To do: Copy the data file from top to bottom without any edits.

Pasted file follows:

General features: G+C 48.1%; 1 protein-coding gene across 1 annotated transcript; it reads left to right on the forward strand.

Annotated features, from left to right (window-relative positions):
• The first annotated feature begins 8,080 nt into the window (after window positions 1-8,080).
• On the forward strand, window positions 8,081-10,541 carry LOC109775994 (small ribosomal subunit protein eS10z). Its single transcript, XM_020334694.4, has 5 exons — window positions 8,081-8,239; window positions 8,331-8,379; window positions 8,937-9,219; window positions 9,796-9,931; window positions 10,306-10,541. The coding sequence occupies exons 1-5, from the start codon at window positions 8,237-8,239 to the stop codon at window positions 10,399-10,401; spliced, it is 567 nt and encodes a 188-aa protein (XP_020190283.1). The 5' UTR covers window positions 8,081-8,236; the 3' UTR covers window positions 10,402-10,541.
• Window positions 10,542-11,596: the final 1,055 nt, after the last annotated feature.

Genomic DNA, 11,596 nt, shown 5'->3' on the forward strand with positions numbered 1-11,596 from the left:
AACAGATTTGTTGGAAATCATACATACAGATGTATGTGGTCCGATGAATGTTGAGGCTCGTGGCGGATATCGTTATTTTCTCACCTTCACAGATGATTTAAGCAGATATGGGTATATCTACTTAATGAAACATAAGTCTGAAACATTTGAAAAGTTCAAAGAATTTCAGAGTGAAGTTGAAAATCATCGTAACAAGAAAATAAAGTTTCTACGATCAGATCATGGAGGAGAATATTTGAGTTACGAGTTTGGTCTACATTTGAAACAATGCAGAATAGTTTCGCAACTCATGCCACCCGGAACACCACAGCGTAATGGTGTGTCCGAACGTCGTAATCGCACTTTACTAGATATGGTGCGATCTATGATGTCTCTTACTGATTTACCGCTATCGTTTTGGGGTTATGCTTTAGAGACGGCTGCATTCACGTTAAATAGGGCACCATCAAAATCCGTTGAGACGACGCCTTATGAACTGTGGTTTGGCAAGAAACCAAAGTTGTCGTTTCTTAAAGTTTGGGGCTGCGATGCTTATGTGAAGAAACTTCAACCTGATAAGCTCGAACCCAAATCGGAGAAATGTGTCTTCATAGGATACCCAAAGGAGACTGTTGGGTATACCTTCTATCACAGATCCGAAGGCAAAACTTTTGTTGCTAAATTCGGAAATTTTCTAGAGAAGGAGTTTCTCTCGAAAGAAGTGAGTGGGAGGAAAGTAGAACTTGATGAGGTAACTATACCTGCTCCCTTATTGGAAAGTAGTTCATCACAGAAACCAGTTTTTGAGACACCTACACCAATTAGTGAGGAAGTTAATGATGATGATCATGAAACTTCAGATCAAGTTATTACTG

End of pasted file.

General features: G+C 48.1%; 1 protein-coding gene across 1 annotated transcript; it reads left to right on the forward strand.

Annotated features, from left to right (window-relative positions):
• The first annotated feature begins 8,080 nt into the window (after window positions 1-8,080).
• On the forward strand, window positions 8,081-10,541 carry LOC109775994 (small ribosomal subunit protein eS10z). Its single transcript, XM_020334694.4, has 5 exons — window positions 8,081-8,239; window positions 8,331-8,379; window positions 8,937-9,219; window positions 9,796-9,931; window positions 10,306-10,541. The coding sequence occupies exons 1-5, from the start codon at window positions 8,237-8,239 to the stop codon at window positions 10,399-10,401; spliced, it is 567 nt and encodes a 188-aa protein (XP_020190283.1). The 5' UTR covers window positions 8,081-8,236; the 3' UTR covers window positions 10,402-10,541.
• Window positions 10,542-11,596: the final 1,055 nt, after the last annotated feature.

Genomic DNA, 11,596 nt, shown 5'->3' on the forward strand with positions numbered 1-11,596 from the left:
AACAGATTTGTTGGAAATCATACATACAGATGTATGTGGTCCGATGAATGTTGAGGCTCGTGGCGGATATCGTTATTTTCTCACCTTCACAGATGATTTAAGCAGATATGGGTATATCTACTTAATGAAACATAAGTCTGAAACATTTGAAAAGTTCAAAGAATTTCAGAGTGAAGTTGAAAATCATCGTAACAAGAAAATAAAGTTTCTACGATCAGATCATGGAGGAGAATATTTGAGTTACGAGTTTGGTCTACATTTGAAACAATGCAGAATAGTTTCGCAACTCATGCCACCCGGAACACCACAGCGTAATGGTGTGTCCGAACGTCGTAATCGCACTTTACTAGATATGGTGCGATCTATGATGTCTCTTACTGATTTACCGCTATCGTTTTGGGGTTATGCTTTAGAGACGGCTGCATTCACGTTAAATAGGGCACCATCAAAATCCGTTGAGACGACGCCTTATGAACTGTGGTTTGGCAAGAAACCAAAGTTGTCGTTTCTTAAAGTTTGGGGCTGCGATGCTTATGTGAAGAAACTTCAACCTGATAAGCTCGAACCCAAATCGGAGAAATGTGTCTTCATAGGATACCCAAAGGAGACTGTTGGGTATACCTTCTATCACAGATCCGAAGGCAAAACTTTTGTTGCTAAATTCGGAAATTTTCTAGAGAAGGAGTTTCTCTCGAAAGAAGTGAGTGGGAGGAAAGTAGAACTTGATGAGGTAACTATACCTGCTCCCTTATTGGAAAGTAGTTCATCACAGAAACCAGTTTTTGAGACACCTACACCAATTAGTGAGGAAGTTAATGATGATGATCATGAAACTTCAGATCAAGTTATTACTG